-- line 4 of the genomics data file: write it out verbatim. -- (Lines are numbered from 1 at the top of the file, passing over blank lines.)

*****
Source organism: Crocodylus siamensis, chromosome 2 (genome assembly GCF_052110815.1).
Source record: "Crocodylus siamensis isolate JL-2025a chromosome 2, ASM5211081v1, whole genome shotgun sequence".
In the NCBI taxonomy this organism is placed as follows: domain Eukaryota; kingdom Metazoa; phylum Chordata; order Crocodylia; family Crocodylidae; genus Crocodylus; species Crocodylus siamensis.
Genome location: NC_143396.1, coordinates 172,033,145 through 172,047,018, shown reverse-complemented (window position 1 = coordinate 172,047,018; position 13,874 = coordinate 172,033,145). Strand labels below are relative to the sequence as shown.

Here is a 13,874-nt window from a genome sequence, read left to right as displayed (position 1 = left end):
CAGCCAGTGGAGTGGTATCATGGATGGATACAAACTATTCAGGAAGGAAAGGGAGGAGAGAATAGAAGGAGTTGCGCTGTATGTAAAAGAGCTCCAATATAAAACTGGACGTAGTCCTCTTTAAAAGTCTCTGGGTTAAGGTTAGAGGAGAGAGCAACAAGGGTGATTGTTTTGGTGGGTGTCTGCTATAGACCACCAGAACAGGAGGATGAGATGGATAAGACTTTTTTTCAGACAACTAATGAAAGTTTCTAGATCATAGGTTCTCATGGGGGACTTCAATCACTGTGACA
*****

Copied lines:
Genome location: NC_143396.1, coordinates 172,033,145 through 172,047,018, shown reverse-complemented (window position 1 = coordinate 172,047,018; position 13,874 = coordinate 172,033,145). Strand labels below are relative to the sequence as shown.